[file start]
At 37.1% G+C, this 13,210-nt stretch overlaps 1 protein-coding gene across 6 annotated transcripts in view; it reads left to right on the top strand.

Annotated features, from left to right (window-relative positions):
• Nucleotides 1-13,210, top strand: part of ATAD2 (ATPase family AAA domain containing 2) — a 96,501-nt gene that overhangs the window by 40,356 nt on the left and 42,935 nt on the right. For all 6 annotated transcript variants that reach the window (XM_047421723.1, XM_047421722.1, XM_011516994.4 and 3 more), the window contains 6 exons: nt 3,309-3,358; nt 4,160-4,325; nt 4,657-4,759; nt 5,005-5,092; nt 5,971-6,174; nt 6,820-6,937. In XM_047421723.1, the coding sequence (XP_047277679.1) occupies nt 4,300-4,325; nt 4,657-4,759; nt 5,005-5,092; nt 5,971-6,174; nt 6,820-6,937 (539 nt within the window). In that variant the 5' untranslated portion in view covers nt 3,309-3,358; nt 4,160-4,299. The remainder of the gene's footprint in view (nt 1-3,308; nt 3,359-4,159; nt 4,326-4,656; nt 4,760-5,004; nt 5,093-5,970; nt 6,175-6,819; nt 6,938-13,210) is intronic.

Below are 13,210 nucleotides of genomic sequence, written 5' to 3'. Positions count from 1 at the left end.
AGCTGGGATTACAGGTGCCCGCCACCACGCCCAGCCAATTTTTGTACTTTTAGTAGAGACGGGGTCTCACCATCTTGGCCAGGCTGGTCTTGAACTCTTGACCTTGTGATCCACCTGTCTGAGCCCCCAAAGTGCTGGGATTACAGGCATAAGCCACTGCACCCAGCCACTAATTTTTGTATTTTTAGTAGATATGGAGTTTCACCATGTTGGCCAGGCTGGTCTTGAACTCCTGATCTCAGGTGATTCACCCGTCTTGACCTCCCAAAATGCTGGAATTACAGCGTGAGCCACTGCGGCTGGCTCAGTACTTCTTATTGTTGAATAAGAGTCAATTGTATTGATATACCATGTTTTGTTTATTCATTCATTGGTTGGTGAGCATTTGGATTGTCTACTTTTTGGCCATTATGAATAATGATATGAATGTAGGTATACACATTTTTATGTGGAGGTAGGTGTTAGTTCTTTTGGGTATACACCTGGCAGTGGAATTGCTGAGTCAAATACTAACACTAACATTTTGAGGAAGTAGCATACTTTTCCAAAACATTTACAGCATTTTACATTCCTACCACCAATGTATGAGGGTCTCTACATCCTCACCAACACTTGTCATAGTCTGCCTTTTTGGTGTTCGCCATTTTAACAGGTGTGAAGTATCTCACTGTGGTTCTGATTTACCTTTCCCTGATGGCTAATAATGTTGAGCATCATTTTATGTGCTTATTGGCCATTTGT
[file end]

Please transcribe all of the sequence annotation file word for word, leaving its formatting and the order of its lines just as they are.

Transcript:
At 37.1% G+C, this 13,210-nt stretch overlaps 1 protein-coding gene across 6 annotated transcripts in view; it reads left to right on the top strand.

Annotated features, from left to right (window-relative positions):
• Nucleotides 1-13,210, top strand: part of ATAD2 (ATPase family AAA domain containing 2) — a 96,501-nt gene that overhangs the window by 40,356 nt on the left and 42,935 nt on the right. For all 6 annotated transcript variants that reach the window (XM_047421723.1, XM_047421722.1, XM_011516994.4 and 3 more), the window contains 6 exons: nt 3,309-3,358; nt 4,160-4,325; nt 4,657-4,759; nt 5,005-5,092; nt 5,971-6,174; nt 6,820-6,937. In XM_047421723.1, the coding sequence (XP_047277679.1) occupies nt 4,300-4,325; nt 4,657-4,759; nt 5,005-5,092; nt 5,971-6,174; nt 6,820-6,937 (539 nt within the window). In that variant the 5' untranslated portion in view covers nt 3,309-3,358; nt 4,160-4,299. The remainder of the gene's footprint in view (nt 1-3,308; nt 3,359-4,159; nt 4,326-4,656; nt 4,760-5,004; nt 5,093-5,970; nt 6,175-6,819; nt 6,938-13,210) is intronic.

Below are 13,210 nucleotides of genomic sequence, written 5' to 3'. Positions count from 1 at the left end.
AGCTGGGATTACAGGTGCCCGCCACCACGCCCAGCCAATTTTTGTACTTTTAGTAGAGACGGGGTCTCACCATCTTGGCCAGGCTGGTCTTGAACTCTTGACCTTGTGATCCACCTGTCTGAGCCCCCAAAGTGCTGGGATTACAGGCATAAGCCACTGCACCCAGCCACTAATTTTTGTATTTTTAGTAGATATGGAGTTTCACCATGTTGGCCAGGCTGGTCTTGAACTCCTGATCTCAGGTGATTCACCCGTCTTGACCTCCCAAAATGCTGGAATTACAGCGTGAGCCACTGCGGCTGGCTCAGTACTTCTTATTGTTGAATAAGAGTCAATTGTATTGATATACCATGTTTTGTTTATTCATTCATTGGTTGGTGAGCATTTGGATTGTCTACTTTTTGGCCATTATGAATAATGATATGAATGTAGGTATACACATTTTTATGTGGAGGTAGGTGTTAGTTCTTTTGGGTATACACCTGGCAGTGGAATTGCTGAGTCAAATACTAACACTAACATTTTGAGGAAGTAGCATACTTTTCCAAAACATTTACAGCATTTTACATTCCTACCACCAATGTATGAGGGTCTCTACATCCTCACCAACACTTGTCATAGTCTGCCTTTTTGGTGTTCGCCATTTTAACAGGTGTGAAGTATCTCACTGTGGTTCTGATTTACCTTTCCCTGATGGCTAATAATGTTGAGCATCATTTTATGTGCTTATTGGCCATTTGT